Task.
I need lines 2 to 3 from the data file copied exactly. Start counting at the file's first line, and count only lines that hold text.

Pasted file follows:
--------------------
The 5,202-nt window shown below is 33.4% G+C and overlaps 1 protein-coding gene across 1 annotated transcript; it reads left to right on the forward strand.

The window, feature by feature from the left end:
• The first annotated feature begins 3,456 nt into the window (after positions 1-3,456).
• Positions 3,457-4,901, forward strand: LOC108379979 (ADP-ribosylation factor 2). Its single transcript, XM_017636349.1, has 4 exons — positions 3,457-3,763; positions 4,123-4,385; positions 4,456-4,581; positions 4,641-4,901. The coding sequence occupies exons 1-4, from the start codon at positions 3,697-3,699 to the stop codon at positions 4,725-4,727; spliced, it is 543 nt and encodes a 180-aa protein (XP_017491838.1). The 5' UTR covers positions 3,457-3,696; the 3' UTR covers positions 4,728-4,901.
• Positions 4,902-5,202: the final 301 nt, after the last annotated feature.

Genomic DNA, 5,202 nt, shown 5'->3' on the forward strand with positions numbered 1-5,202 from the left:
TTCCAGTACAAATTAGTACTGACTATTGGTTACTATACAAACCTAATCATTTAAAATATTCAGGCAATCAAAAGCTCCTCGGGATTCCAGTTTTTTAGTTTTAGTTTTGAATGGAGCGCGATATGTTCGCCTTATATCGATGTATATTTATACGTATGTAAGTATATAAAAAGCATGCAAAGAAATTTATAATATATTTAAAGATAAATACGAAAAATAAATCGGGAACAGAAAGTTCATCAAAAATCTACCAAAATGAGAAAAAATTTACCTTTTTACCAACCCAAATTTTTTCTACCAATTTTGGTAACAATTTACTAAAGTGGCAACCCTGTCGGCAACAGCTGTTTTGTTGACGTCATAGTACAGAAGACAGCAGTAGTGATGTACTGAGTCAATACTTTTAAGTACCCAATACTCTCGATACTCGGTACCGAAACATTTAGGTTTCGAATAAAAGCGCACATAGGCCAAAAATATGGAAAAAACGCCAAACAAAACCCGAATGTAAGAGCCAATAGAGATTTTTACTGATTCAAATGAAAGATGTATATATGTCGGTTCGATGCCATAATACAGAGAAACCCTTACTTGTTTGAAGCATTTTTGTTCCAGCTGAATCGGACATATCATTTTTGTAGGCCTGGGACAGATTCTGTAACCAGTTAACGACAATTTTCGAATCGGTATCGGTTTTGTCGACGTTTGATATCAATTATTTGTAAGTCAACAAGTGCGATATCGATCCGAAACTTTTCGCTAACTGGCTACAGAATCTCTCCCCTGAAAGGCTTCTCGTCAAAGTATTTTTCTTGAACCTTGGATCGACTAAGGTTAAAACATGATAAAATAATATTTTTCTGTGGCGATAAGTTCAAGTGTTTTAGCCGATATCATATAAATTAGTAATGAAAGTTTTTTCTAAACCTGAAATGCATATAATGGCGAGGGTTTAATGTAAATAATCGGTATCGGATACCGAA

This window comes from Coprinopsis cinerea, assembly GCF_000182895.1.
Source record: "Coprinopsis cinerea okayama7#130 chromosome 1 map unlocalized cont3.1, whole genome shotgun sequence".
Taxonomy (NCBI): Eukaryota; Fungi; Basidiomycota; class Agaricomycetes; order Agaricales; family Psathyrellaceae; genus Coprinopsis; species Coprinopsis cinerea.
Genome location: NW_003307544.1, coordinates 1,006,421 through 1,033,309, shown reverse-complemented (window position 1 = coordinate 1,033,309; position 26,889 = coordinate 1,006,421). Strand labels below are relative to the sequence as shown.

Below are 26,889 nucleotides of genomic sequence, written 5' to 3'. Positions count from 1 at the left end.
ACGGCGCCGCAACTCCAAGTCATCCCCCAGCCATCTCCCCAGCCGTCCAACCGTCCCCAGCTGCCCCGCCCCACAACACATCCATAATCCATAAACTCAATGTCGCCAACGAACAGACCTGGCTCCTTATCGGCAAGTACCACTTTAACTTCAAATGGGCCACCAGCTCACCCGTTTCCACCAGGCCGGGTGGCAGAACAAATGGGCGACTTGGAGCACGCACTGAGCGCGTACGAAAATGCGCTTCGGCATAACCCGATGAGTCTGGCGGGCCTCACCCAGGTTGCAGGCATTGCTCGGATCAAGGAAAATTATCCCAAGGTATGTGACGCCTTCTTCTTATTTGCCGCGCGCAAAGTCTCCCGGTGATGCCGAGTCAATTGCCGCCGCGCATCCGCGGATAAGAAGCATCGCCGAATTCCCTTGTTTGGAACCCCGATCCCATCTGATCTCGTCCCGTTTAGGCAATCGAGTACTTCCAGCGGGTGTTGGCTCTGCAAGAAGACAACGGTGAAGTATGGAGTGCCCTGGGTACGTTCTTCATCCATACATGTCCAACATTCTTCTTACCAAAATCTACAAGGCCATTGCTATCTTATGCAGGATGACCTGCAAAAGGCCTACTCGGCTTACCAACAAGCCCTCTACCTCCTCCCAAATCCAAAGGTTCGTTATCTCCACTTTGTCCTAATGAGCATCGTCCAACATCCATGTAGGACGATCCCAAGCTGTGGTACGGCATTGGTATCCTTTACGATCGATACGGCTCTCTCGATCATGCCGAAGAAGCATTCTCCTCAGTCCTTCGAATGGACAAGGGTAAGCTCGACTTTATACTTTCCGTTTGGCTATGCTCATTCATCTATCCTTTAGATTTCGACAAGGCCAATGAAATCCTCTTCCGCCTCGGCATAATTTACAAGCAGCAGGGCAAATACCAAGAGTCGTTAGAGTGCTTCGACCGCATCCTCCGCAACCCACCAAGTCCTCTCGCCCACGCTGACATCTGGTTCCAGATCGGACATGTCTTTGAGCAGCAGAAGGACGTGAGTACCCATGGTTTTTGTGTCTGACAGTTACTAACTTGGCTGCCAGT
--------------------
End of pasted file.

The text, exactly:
The window, feature by feature from the left end:
• The first annotated feature begins 3,456 nt into the window (after positions 1-3,456).